It is kind of surreal. It is kind of crazy. It hasn't really sunk in yet. It is something special. Those were some of my first thoughts after realizing that we won the Stanley Cup.
I was fortunate enough to win the Stanley Cup once before with Chicago, but I didn't play in the Final. This time around, to play a role and play in every game, it really means a lot.
We lost two games in a row, but we thought we had played some good hockey. Not so much in Game 4, but in Game 5 we definitely felt we deserved a better fate. They had two lucky bounces against us. Heading into this game, we had decided we were going to play much in the same way, play hard and score the first goal.
Stanley Cup Final Perspectives
Los Angeles Kings forward Colin Fraser is playing in his second Stanley Cup Final. Fraser, who won the Stanley Cup with the Chicago Blackhawks in 2010, is providing NHL.com with a player's perspective on the battle for hockey's Holy Grail.
Our power play really won the game for us. Not only getting one on a major penalty, but to get three and build us a nice comfortable lead was nice. That being said, we didn't sit back.
During the first intermission, we talked a lot about keeping the pedal on the gas and going after it, not sitting back and letting them have any life. I think we did a really good job of that.
It is always in the back of our mind, but the reality started to sink in a little about halfway through the third period. When we scored the fifth goal, it was like, 'That's it!' We started to celebrate on the bench pretty hard. You never want to look too far ahead, but it is always in the back of your mind.
To finish it off the way we did, and with a comfortable lead so it wasn't the nail-biter that hockey fans at home probably had wished for, was really great. We would have taken it any way we could have, though.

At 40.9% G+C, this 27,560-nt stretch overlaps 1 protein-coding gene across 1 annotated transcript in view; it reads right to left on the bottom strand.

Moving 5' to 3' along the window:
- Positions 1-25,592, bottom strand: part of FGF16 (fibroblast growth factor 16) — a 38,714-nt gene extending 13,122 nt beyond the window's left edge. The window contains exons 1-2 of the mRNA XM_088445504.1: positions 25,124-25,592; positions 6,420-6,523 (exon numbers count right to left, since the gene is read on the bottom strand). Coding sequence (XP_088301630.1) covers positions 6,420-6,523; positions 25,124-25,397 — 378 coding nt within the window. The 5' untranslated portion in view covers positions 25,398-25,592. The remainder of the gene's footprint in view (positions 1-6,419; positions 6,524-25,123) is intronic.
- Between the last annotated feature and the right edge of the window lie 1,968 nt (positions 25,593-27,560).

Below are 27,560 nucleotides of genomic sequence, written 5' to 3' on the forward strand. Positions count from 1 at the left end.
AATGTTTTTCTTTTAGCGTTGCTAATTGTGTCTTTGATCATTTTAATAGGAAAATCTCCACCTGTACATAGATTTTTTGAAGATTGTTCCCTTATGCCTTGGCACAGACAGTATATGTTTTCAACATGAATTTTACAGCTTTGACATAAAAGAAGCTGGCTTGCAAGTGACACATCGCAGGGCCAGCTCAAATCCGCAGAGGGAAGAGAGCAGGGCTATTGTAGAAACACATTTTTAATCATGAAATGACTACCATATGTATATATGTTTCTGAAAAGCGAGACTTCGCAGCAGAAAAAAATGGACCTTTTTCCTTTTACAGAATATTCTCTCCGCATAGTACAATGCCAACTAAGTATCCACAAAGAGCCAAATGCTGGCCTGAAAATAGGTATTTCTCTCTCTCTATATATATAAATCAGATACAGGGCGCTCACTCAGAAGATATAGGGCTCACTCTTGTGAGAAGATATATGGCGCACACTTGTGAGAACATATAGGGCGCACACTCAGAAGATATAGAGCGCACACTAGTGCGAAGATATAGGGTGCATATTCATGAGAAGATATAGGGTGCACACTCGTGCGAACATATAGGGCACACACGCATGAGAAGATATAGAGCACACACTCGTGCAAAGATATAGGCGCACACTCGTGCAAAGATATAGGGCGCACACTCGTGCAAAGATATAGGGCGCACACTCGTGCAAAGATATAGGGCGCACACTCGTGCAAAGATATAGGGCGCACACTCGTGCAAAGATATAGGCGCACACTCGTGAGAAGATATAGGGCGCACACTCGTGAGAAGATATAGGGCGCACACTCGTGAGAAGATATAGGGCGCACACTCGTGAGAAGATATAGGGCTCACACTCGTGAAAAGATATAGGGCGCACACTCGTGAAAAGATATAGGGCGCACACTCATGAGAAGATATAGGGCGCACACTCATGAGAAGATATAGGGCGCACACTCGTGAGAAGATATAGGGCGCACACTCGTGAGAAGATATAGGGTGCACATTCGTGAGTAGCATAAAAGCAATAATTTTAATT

I was out on the ice at the end of the game. I was watching the clock and looking down at the play and then looking back up at the clock. After that, it was just crazy.
It is one of those special things that you work your whole life for. It is a lot of hard work by 20, 25 guys. It is just awesome.
Obviously to get to lift the Cup is so special. To get to do it in front of our home fans that have waited so long for this was great. After I lifted the Cup, I was just waiting for my family, and especially my wife, Carli, and my little baby, Calder, to come out on the ice.
Calder is 19 months old. My wife was pregnant with him when we won in Chicago. This time around, to share it with my son now -- not that he'll remember it, but he'll be in all the pictures and videos. It is extra special to me.
Not only that, we have another baby on the way. I told my wife she is getting pregnant every year now, because we seem to win every time she is pregnant.
My parents were here and my wife's parents were here on the ice with me. I actually had more relatives for Game 4 and Game 5, but they could only take off so much work and make so many cross-country trips. It was disappointing that they couldn't be here, but it will all work out in the end.
I'm going to bring the Cup back to Central Alberta this time. I brought it to Surrey, B.C. last time. This time around, I live in Sylvan Lake, which is not too far from Red Deer. That's home for my wife and I. I don't know what we're going to do with it during the day, but we'll have some good stuff set up in Sylvan Lake and Red Deer.
It is funny how it goes. I can't really put it in words right now, but at the beginning of the year we thought we had a good team. We played our best hockey in the last four weeks of the season just to get into the playoffs, and we just rolled it over from there. We finished as an eighth seed, but we didn't think we were an eighth seed.
Heading into Vancouver, we were happy to be playing any team and we felt we could beat any time. Once we won Game 1 in Vancouver, I think we all started to believe this could really happen.
Now that it has, it is just a special, special feeling.